Zorba the Greek

Zorba the Greek Irony

Madame Hortense Believing Zorba Wants to Marry Her

When Zorba is away for an extended trip to Candia, Madame Hortense begins to worry about whether or not he will return. Although Zorba has viewed her as just one of the many women whose body and sensuality he enjoys—without any more serious connotations—she sees Zorba as her knight-in-shining-armor, a possible husband after a lifetime of short-term and unfulfilling romances. The narrator, seeing her suffer, concocts a lie about how Zorba is intending to propose to her and is making arrangements for their wedding while in Candia. This is a cruel joke, as it is not at all based in reality; Zorba is actually staying away longer because he has partnered up with a new lover.

Crossing Oneself After Committing a Horrible Deed

Several times throughout the story, there are instances when peripheral characters cross themselves—a sign of reverence to Christ. Ironically, however, their crossing is frequently less of a devotional act and more so a sort of apology or form of protection from the crude deed they have just done. For example, the two women who pillage items from Madame Hortense's house right after she died do this gesture as a means to redeem themselves. This false piousness is especially humorous considering that the Madame's corpse is still in the house and yet the old ladies are already trying to exploit her death.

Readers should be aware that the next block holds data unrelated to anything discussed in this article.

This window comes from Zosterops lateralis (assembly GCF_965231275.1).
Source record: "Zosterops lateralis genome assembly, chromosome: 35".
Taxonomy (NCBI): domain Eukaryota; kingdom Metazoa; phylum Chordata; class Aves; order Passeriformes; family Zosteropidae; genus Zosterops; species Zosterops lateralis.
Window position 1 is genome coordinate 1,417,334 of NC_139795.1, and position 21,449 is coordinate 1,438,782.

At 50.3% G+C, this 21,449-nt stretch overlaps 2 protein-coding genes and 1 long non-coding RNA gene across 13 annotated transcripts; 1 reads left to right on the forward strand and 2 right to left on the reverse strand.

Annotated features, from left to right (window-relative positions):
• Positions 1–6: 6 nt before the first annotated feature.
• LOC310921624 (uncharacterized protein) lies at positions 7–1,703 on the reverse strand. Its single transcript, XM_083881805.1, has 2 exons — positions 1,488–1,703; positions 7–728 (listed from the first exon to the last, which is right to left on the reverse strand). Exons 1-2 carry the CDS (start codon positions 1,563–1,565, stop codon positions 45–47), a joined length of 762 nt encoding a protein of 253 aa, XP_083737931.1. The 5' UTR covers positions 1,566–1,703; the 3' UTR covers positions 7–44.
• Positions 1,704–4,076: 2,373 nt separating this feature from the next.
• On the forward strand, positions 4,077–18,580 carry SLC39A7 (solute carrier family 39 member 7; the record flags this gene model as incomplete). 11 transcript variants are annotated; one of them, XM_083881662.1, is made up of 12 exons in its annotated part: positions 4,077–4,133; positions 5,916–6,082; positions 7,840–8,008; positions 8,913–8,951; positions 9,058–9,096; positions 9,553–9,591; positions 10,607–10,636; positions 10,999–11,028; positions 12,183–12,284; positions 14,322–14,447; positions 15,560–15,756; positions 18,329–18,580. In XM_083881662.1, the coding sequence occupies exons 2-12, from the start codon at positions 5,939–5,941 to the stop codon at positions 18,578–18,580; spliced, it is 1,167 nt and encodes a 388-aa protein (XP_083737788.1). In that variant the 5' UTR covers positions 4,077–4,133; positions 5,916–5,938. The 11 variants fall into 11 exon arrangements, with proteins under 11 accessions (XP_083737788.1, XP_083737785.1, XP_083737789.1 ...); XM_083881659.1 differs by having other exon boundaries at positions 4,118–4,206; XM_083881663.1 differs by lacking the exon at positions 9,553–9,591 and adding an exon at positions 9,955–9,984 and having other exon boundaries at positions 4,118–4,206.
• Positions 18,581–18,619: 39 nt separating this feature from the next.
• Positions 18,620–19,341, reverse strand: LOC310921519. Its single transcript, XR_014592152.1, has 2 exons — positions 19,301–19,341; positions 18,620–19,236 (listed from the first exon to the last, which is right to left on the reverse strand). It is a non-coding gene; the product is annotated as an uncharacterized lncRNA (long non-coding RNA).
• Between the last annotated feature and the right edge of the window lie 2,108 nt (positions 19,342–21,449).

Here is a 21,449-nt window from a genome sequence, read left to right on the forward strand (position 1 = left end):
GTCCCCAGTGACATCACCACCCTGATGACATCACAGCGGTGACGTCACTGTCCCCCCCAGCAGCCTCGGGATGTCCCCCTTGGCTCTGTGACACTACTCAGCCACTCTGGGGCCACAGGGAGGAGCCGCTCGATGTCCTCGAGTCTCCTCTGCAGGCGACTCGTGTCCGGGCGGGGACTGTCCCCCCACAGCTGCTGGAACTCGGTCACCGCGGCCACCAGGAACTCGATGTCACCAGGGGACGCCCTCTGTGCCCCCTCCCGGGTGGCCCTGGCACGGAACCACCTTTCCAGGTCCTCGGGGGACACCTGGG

Monks Obsessed with Worldly Things

Zorba and the narrator approach the mountainside monastery, expecting a serene place of devotion and high ideals. Instead, they find a group of men who are perhaps more vile than the people of the village. The narrator is surprised to hear the monks speaking about current affairs and requesting newspapers to be brought from town. The irony of so-called spiritual disciples being so absorbed by the mundane and trivial is something emphasized repeatedly in the story, for purposes both humorous and dramatic.

The Narrator's Business Venture

The narrator's quest to develop the lignite mine on Crete is ironic considering his love of and complete absorption in transcendental philosophy. Buddhism, his main ideological interest, advocates for detachment from worldly concerns in pursuit of spiritual purity. That the narrator spends part of his days entranced by Buddhist literature and the other part directing and organizing his mine project speaks to his uncertainty and still divided loyalties in life.